Mind/Body and Pele's Rocks
Visitors from all over the world who travel to the Big Island are warned to not take any souvenir lava rocks with them when they return to their homes. Invariably, many tourists cannot resist the temptation to pocket just one or two lovely black stones to show the folks back home or to add to their personal rock collections.
Since the 1950's, more than one ton of rocks has been annually returned to Hawaii Volcanoes National Park from visitors who claim to have experienced "Pele's curse." It seems that Pele, the legendary Goddess of the Big Island volcanoes, regards her rocks as sacred and doesn't want to share them. Thus, ill-fortune and poor health accompany those unbelievers who remove rocks from the Island, motivating them to return the rocks to the abode of the capricious Goddess.
And now for the rest of the story. According to Robin Stephens and Linda Ching, co-authors of "Powerstones, Letters to a Goddess," Pele's Curse has no basis in Hawaiian mythology. They say that the whole notion of a curse was started by a park ranger in 1946 in an attempt to discourage visitors from taking rocks from the National Park. Stephens and Ching say that if the curse is a sham, then why all the fuss? The realization they arrived at was that the power of our beliefs shapes our perceptions of the world and creates our reality.
Whoa! What am I saying here? I think I am saying that pain, suffering, health, happiness and the laws of physics are affected by the power of our conscious and unconscious minds. If this is true, then why don't we re-create the Garden of Eden? Simply put, we humans do not yet know how to focus our intent to the degree that we can consciously manifest on the physical level.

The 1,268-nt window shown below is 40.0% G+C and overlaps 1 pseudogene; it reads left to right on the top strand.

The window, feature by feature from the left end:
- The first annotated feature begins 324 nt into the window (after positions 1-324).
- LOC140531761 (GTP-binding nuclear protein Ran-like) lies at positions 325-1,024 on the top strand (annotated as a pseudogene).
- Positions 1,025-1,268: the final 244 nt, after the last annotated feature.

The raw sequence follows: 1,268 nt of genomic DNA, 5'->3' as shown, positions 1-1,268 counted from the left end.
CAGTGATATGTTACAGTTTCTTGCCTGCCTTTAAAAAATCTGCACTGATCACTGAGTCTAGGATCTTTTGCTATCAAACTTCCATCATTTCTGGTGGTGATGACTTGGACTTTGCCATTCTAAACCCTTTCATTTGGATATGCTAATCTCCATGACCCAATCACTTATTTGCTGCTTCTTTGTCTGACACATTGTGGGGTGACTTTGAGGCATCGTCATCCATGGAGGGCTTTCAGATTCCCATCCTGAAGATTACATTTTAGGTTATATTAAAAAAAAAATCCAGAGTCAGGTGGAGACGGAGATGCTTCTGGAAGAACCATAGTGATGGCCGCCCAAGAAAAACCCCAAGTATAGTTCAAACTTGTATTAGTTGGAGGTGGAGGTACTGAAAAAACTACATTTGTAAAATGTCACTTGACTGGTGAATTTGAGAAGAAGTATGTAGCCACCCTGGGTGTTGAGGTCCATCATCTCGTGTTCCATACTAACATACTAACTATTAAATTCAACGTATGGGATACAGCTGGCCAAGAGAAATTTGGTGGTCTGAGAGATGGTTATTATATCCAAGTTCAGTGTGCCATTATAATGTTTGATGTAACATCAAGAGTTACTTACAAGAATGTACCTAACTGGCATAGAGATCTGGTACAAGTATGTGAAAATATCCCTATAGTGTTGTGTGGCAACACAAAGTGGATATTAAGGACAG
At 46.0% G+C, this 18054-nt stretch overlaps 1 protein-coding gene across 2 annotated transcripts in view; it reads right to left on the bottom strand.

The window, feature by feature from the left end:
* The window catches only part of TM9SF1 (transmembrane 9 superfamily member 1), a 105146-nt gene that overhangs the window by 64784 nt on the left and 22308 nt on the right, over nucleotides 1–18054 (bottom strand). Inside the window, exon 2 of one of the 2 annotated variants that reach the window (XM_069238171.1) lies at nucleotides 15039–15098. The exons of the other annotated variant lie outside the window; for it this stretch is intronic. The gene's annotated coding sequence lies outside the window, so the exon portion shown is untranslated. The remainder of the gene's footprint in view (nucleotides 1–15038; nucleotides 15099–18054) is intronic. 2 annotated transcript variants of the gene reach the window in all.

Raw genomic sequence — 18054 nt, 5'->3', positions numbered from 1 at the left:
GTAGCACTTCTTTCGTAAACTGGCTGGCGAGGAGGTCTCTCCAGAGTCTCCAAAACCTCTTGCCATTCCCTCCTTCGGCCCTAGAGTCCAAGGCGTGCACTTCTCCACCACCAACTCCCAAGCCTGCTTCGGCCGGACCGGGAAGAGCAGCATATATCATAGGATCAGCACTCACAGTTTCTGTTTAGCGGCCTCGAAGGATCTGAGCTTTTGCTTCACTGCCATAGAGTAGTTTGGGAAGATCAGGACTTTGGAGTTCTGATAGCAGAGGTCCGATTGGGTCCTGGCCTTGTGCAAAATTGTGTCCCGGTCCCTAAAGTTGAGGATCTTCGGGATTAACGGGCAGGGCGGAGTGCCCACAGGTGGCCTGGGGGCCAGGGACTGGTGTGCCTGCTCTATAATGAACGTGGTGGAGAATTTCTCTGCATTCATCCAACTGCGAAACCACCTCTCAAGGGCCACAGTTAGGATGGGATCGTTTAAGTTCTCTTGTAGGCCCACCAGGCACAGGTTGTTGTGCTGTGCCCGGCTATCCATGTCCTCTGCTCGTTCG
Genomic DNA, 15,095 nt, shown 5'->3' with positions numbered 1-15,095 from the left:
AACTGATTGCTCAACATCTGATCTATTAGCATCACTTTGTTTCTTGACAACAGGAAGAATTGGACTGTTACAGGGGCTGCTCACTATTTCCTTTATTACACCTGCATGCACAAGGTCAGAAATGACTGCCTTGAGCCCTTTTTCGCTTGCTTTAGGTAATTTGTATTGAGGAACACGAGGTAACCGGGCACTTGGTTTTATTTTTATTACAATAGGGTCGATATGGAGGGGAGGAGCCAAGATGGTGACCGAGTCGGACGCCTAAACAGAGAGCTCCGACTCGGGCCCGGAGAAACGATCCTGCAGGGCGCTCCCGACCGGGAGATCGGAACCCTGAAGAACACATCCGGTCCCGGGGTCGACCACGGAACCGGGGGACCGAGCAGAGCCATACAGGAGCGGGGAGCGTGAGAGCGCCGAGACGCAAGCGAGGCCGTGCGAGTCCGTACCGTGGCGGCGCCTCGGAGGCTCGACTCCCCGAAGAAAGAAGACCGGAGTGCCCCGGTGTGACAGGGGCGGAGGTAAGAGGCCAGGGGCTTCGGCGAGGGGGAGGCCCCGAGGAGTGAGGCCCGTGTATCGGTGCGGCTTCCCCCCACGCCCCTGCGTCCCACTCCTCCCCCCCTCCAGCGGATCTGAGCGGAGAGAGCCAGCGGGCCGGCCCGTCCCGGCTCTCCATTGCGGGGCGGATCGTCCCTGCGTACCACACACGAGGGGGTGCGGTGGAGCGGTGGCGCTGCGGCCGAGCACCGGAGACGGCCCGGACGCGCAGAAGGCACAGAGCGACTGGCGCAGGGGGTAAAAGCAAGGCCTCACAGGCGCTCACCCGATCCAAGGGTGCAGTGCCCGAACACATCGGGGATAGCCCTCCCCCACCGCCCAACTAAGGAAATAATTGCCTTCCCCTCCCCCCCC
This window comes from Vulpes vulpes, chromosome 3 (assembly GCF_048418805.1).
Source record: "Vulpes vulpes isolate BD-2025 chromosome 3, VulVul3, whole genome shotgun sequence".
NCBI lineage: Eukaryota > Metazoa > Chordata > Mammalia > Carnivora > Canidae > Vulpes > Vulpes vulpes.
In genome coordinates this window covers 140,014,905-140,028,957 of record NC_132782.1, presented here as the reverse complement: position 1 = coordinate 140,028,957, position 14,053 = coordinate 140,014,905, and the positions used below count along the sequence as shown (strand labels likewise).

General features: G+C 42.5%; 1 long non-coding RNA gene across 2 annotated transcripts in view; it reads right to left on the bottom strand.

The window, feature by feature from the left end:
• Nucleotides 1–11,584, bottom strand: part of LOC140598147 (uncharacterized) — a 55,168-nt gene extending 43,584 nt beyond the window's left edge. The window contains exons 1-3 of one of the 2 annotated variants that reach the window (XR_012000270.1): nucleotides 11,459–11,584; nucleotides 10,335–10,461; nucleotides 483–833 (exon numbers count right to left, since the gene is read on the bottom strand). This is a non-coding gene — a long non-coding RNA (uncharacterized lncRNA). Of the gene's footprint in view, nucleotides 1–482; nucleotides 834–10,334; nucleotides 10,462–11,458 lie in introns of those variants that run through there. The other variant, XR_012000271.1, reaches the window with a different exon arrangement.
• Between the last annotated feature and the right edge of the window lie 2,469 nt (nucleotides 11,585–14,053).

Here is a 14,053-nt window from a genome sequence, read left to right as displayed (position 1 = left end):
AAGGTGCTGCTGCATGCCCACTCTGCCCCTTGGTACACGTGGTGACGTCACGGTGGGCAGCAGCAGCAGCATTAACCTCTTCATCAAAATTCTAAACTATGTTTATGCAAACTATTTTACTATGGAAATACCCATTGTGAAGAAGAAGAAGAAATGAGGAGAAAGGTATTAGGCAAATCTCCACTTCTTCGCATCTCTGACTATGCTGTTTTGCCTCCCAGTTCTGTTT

This brings us back to health. The realization that the mind exerts a powerful influence on the body is almost a cliche. The mind-body connection is finally acknowledged by many (not all) western medical practitioners, although they are at a loss to incorporate this realization into a therapeutic approach with their patients. When most western-trained physicians find that there is a psychological dimension influencing a patient's experience and expression of life, an anti-depressant is most often their solution.
Eastern medical practitioners and tribal shamans have traditionally practiced a more integrated approach, using herbal medicines and ritual in their approaches to restoring health. Drums, feathers and ritualistic dances may not, in themselves, drive out the evil spirits that are creating distortion on the physical level. But if the patient, the object of the focused attention of the shaman believes that they do, then the possibility of restored health is greater. Any physician knows that the survival potential of a chronically ill person is greater if the patient believes they will recover.